Bizarre Historical Hangover Cures

Historical Hangover Cures included Chimney Sweeps' use of Soot and Warm Milk

Attempts to fight the effects of alcohol overindulgence are probably as old as alcohol itself. These 6 bizarre hangover cures might have been used historically because they actually worked…or because folks were very, very desperate to have their hangovers end.

6 Bizarre Historical Hangover Cures


1.  Our favorite of the historical hangover cures, of course, is the one favored by 19th century chimney sweeps – a mixture of soot and warm milk. If you think about the modern use of activated charcoal for drug overdoses or poisonings (including alcohol poisoning), those sweeps might have been found a handy and reliable, although unappealing, hangover cure. While a unique re-purposing for fireplaces ashes and chimney soot, we certainly don’t recommend this hangover cure.

Ancient Roman hangover cures - fried canaries

2. Ancient Romans were among people of yore who depended upon consuming particular animals to cure their hangovers. The Romans’ selection was deep fried canaries, seasoned with salt and pepper.

American cowboy hangover cure: tea made with rabbit pellets

3. American cowboys are said to have concocted a tea of rabbit droppings, believing that consuming that would chase away hangover nausea. That is, if the thought of it didn’t make your nausea worse.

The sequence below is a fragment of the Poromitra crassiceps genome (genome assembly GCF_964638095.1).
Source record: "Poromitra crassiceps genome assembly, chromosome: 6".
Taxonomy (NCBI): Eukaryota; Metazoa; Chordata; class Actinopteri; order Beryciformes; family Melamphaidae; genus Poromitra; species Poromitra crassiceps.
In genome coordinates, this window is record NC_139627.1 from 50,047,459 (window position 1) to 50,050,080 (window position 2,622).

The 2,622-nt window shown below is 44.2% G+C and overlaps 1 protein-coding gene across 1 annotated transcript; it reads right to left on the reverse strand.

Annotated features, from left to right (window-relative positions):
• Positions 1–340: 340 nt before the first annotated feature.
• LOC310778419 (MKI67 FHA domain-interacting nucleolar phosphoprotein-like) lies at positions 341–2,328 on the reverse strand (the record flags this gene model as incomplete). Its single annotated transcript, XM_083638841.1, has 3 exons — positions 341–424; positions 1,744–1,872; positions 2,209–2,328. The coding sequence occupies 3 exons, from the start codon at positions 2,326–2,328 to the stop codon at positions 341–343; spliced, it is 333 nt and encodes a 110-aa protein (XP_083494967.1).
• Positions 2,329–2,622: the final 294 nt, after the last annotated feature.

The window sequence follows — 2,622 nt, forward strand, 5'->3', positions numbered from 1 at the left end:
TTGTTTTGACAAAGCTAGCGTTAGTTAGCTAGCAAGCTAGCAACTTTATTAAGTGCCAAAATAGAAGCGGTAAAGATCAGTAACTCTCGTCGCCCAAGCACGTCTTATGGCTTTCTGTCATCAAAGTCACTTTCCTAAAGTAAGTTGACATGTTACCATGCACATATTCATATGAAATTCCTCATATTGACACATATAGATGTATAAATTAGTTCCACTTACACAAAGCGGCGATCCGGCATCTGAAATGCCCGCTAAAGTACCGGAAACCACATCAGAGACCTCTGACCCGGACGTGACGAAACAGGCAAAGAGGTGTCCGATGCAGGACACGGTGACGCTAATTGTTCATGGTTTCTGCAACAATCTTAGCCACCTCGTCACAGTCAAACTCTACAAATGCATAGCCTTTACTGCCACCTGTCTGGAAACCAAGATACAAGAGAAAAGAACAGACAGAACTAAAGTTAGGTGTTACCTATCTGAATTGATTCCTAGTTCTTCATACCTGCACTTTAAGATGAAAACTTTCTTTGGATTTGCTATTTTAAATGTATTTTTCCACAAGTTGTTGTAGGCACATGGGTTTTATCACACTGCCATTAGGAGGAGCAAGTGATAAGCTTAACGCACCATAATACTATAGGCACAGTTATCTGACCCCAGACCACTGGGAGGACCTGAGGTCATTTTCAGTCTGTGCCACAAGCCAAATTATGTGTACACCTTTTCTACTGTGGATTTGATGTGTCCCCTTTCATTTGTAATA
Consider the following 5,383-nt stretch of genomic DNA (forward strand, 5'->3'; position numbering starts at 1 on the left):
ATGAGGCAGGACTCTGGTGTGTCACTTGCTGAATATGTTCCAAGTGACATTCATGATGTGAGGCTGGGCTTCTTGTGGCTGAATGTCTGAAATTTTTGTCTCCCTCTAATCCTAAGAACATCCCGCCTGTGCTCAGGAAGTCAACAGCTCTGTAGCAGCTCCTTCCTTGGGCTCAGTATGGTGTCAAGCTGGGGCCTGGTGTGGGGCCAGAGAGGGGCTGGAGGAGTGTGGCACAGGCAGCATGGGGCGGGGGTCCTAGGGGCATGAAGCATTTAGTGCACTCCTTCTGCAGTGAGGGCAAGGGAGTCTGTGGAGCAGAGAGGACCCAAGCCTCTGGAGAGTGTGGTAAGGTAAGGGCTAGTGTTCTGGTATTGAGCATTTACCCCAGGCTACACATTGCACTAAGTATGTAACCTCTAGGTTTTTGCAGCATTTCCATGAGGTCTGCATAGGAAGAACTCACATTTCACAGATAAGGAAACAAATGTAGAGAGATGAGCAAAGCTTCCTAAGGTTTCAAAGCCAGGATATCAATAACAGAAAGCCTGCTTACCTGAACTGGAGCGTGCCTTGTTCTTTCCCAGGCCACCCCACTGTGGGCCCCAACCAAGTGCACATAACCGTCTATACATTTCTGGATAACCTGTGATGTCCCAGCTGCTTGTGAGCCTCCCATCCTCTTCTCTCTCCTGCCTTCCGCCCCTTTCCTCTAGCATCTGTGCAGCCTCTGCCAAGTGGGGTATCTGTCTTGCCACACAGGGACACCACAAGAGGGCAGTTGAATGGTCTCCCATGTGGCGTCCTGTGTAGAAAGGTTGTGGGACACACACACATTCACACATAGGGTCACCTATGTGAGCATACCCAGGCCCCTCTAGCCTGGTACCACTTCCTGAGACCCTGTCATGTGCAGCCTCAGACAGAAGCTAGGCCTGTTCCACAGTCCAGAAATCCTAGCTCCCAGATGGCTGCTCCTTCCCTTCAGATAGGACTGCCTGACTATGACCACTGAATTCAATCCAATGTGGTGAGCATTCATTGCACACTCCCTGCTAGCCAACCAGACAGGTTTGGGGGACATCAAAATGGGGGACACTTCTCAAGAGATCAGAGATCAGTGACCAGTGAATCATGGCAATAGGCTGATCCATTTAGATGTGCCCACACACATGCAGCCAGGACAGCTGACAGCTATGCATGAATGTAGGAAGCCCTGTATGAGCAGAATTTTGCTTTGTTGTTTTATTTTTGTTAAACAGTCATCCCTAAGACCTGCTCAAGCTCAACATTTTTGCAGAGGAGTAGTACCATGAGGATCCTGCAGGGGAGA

Mongolian hangover cure: pickled sheep's eyes in tomato juice

4. Mongolians’ traditional hangover cure involved pickled sheep’s eyes in tomato juice. Perfect for those with pickled sheep’s eyes on hand or those curious enough to purchase them.

Native American sweat hangover cures

5. Native Americans believed working up a sweat in the sweat lodge, licking that sweat and then (thank goodness) spitting it out would eliminate a hangover.

Voodoo hangover cure: 13 pins in the bottle's cork

6. Thirteen is thought by some to be an unlucky number, but for followers of Voodoo, inserting 13 pins into the cork of the bottle responsible for the hangover was thought to be one of the most powerful of hangover cures.

Of course, the sure-fire way to avoid a hangover, known from the time fermented drinks were first discovered in 4000 to 6000 BC, is to avoid consumption of alcohol.  But if you are nonetheless searching for long-established hangover cures, consider whether any of these historical ones are to your taste.






Susan shares ways to make homes, especially those with fireplaces, renewing spaces for families. When not writing for, she can often be found by a fireplace with a book in hand.

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One comment on “Bizarre Historical Hangover Cures
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